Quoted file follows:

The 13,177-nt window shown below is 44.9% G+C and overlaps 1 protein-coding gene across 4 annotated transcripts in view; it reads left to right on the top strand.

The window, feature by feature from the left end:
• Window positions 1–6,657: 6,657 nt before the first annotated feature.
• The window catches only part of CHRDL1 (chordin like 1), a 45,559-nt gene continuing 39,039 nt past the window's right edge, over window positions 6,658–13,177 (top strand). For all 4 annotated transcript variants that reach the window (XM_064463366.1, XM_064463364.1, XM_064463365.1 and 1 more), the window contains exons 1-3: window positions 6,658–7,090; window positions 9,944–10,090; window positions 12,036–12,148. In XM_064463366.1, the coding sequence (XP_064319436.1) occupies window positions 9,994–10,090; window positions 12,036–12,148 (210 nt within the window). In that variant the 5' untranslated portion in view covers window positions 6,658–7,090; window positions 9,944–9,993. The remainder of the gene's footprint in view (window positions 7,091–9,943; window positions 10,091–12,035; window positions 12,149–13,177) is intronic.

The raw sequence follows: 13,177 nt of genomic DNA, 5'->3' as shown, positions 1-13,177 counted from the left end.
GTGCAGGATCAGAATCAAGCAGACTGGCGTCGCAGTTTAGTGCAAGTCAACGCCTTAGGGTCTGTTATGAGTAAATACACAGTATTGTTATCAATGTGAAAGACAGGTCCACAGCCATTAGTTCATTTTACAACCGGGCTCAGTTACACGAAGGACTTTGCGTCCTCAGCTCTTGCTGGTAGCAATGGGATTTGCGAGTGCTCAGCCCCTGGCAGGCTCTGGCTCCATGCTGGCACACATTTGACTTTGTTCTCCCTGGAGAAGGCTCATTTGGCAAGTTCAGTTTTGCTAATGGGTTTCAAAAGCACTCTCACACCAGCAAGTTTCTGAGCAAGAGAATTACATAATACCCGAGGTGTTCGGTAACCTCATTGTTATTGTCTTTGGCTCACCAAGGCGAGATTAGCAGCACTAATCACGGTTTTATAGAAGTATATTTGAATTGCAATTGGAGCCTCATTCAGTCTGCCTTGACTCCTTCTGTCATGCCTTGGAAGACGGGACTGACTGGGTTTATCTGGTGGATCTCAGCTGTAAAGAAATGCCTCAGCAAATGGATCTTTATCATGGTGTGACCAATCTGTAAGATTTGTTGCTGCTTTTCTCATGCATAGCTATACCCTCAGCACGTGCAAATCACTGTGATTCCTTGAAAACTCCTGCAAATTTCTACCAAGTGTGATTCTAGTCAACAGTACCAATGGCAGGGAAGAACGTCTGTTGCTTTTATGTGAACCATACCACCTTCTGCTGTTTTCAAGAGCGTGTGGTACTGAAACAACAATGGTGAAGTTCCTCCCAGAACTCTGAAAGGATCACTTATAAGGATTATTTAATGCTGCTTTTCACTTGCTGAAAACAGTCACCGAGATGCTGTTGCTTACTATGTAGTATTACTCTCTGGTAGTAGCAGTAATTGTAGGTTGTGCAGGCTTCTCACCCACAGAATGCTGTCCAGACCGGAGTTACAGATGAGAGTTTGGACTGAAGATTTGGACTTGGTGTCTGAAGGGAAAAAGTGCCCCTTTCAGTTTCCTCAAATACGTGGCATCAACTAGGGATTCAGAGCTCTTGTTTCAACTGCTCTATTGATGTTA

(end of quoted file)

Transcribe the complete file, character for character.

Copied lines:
The 13,177-nt window shown below is 44.9% G+C and overlaps 1 protein-coding gene across 4 annotated transcripts in view; it reads left to right on the top strand.

The window, feature by feature from the left end:
• Window positions 1–6,657: 6,657 nt before the first annotated feature.
• The window catches only part of CHRDL1 (chordin like 1), a 45,559-nt gene continuing 39,039 nt past the window's right edge, over window positions 6,658–13,177 (top strand). For all 4 annotated transcript variants that reach the window (XM_064463366.1, XM_064463364.1, XM_064463365.1 and 1 more), the window contains exons 1-3: window positions 6,658–7,090; window positions 9,944–10,090; window positions 12,036–12,148. In XM_064463366.1, the coding sequence (XP_064319436.1) occupies window positions 9,994–10,090; window positions 12,036–12,148 (210 nt within the window). In that variant the 5' untranslated portion in view covers window positions 6,658–7,090; window positions 9,944–9,993. The remainder of the gene's footprint in view (window positions 7,091–9,943; window positions 10,091–12,035; window positions 12,149–13,177) is intronic.

The raw sequence follows: 13,177 nt of genomic DNA, 5'->3' as shown, positions 1-13,177 counted from the left end.
GTGCAGGATCAGAATCAAGCAGACTGGCGTCGCAGTTTAGTGCAAGTCAACGCCTTAGGGTCTGTTATGAGTAAATACACAGTATTGTTATCAATGTGAAAGACAGGTCCACAGCCATTAGTTCATTTTACAACCGGGCTCAGTTACACGAAGGACTTTGCGTCCTCAGCTCTTGCTGGTAGCAATGGGATTTGCGAGTGCTCAGCCCCTGGCAGGCTCTGGCTCCATGCTGGCACACATTTGACTTTGTTCTCCCTGGAGAAGGCTCATTTGGCAAGTTCAGTTTTGCTAATGGGTTTCAAAAGCACTCTCACACCAGCAAGTTTCTGAGCAAGAGAATTACATAATACCCGAGGTGTTCGGTAACCTCATTGTTATTGTCTTTGGCTCACCAAGGCGAGATTAGCAGCACTAATCACGGTTTTATAGAAGTATATTTGAATTGCAATTGGAGCCTCATTCAGTCTGCCTTGACTCCTTCTGTCATGCCTTGGAAGACGGGACTGACTGGGTTTATCTGGTGGATCTCAGCTGTAAAGAAATGCCTCAGCAAATGGATCTTTATCATGGTGTGACCAATCTGTAAGATTTGTTGCTGCTTTTCTCATGCATAGCTATACCCTCAGCACGTGCAAATCACTGTGATTCCTTGAAAACTCCTGCAAATTTCTACCAAGTGTGATTCTAGTCAACAGTACCAATGGCAGGGAAGAACGTCTGTTGCTTTTATGTGAACCATACCACCTTCTGCTGTTTTCAAGAGCGTGTGGTACTGAAACAACAATGGTGAAGTTCCTCCCAGAACTCTGAAAGGATCACTTATAAGGATTATTTAATGCTGCTTTTCACTTGCTGAAAACAGTCACCGAGATGCTGTTGCTTACTATGTAGTATTACTCTCTGGTAGTAGCAGTAATTGTAGGTTGTGCAGGCTTCTCACCCACAGAATGCTGTCCAGACCGGAGTTACAGATGAGAGTTTGGACTGAAGATTTGGACTTGGTGTCTGAAGGGAAAAAGTGCCCCTTTCAGTTTCCTCAAATACGTGGCATCAACTAGGGATTCAGAGCTCTTGTTTCAACTGCTCTATTGATGTTA